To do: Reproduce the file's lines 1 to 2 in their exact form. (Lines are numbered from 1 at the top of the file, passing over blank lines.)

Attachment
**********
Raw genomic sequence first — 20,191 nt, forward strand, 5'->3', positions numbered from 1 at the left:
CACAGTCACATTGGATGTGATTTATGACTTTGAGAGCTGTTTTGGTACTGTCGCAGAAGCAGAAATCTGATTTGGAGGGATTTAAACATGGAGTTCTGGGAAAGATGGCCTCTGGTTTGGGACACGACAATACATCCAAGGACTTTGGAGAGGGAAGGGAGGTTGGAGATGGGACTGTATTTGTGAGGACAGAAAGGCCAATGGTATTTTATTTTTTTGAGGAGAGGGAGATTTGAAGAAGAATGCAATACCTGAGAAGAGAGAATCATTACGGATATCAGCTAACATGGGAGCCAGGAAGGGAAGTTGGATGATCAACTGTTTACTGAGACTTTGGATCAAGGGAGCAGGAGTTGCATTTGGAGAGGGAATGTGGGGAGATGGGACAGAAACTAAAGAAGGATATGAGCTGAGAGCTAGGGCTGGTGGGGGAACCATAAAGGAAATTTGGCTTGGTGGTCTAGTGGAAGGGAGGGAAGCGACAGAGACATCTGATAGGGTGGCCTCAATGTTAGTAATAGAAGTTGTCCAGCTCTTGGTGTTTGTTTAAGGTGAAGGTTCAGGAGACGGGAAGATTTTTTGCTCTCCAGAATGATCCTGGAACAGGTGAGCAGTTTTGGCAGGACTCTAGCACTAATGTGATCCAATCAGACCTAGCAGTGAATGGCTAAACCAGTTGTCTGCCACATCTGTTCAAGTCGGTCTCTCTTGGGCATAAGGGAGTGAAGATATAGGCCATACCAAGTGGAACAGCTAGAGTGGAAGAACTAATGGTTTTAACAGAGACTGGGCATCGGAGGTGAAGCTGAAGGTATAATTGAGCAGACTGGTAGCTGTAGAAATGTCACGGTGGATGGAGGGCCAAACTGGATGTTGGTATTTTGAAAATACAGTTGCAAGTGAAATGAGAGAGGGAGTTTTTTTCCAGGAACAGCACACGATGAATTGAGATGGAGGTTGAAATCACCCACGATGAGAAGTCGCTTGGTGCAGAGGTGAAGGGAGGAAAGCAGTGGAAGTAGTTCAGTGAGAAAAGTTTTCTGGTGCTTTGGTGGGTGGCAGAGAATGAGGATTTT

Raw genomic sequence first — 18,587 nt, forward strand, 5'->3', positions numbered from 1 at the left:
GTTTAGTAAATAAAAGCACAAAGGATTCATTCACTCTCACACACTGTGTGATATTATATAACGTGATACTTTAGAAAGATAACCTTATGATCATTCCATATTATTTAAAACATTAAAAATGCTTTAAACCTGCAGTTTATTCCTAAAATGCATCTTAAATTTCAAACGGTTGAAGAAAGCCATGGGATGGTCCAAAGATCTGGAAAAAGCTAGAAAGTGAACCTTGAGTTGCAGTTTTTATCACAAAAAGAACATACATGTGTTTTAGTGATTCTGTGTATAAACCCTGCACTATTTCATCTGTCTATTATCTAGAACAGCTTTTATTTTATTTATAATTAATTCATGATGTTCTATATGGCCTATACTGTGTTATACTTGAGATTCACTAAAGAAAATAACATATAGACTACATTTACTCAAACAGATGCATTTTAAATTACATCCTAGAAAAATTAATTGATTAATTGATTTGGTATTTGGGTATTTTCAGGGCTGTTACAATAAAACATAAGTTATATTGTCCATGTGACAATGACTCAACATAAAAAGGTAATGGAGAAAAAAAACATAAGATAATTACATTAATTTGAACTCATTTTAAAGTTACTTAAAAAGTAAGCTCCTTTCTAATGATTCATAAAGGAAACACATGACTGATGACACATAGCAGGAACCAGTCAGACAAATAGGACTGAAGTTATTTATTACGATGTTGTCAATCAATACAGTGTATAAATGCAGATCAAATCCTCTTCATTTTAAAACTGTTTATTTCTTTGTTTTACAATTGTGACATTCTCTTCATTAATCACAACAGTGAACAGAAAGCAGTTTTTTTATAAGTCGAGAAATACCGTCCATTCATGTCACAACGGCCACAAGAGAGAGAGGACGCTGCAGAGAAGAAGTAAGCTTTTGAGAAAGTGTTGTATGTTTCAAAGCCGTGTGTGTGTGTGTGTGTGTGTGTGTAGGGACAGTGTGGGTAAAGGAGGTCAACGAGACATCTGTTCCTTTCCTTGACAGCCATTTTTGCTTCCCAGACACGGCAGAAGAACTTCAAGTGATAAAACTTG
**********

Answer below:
Raw genomic sequence first — 20,191 nt, forward strand, 5'->3', positions numbered from 1 at the left:
CACAGTCACATTGGATGTGATTTATGACTTTGAGAGCTGTTTTGGTACTGTCGCAGAAGCAGAAATCTGATTTGGAGGGATTTAAACATGGAGTTCTGGGAAAGATGGCCTCTGGTTTGGGACACGACAATACATCCAAGGACTTTGGAGAGGGAAGGGAGGTTGGAGATGGGACTGTATTTGTGAGGACAGAAAGGCCAATGGTATTTTATTTTTTTGAGGAGAGGGAGATTTGAAGAAGAATGCAATACCTGAGAAGAGAGAATCATTACGGATATCAGCTAACATGGGAGCCAGGAAGGGAAGTTGGATGATCAACTGTTTACTGAGACTTTGGATCAAGGGAGCAGGAGTTGCATTTGGAGAGGGAATGTGGGGAGATGGGACAGAAACTAAAGAAGGATATGAGCTGAGAGCTAGGGCTGGTGGGGGAACCATAAAGGAAATTTGGCTTGGTGGTCTAGTGGAAGGGAGGGAAGCGACAGAGACATCTGATAGGGTGGCCTCAATGTTAGTAATAGAAGTTGTCCAGCTCTTGGTGTTTGTTTAAGGTGAAGGTTCAGGAGACGGGAAGATTTTTTGCTCTCCAGAATGATCCTGGAACAGGTGAGCAGTTTTGGCAGGACTCTAGCACTAATGTGATCCAATCAGACCTAGCAGTGAATGGCTAAACCAGTTGTCTGCCACATCTGTTCAAGTCGGTCTCTCTTGGGCATAAGGGAGTGAAGATATAGGCCATACCAAGTGGAACAGCTAGAGTGGAAGAACTAATGGTTTTAACAGAGACTGGGCATCGGAGGTGAAGCTGAAGGTATAATTGAGCAGACTGGTAGCTGTAGAAATGTCACGGTGGATGGAGGGCCAAACTGGATGTTGGTATTTTGAAAATACAGTTGCAAGTGAAATGAGAGAGGGAGTTTTTTTCCAGGAACAGCACACGATGAATTGAGATGGAGGTTGAAATCACCCACGATGAGAAGTCGCTTGGTGCAGAGGTGAAGGGAGGAAAGCAGTGGAAGTAGTTCAGTGAGAAAAGTTTTCTGGTGCTTTGGTGGGTGGCAGAGAATGAGGATTTT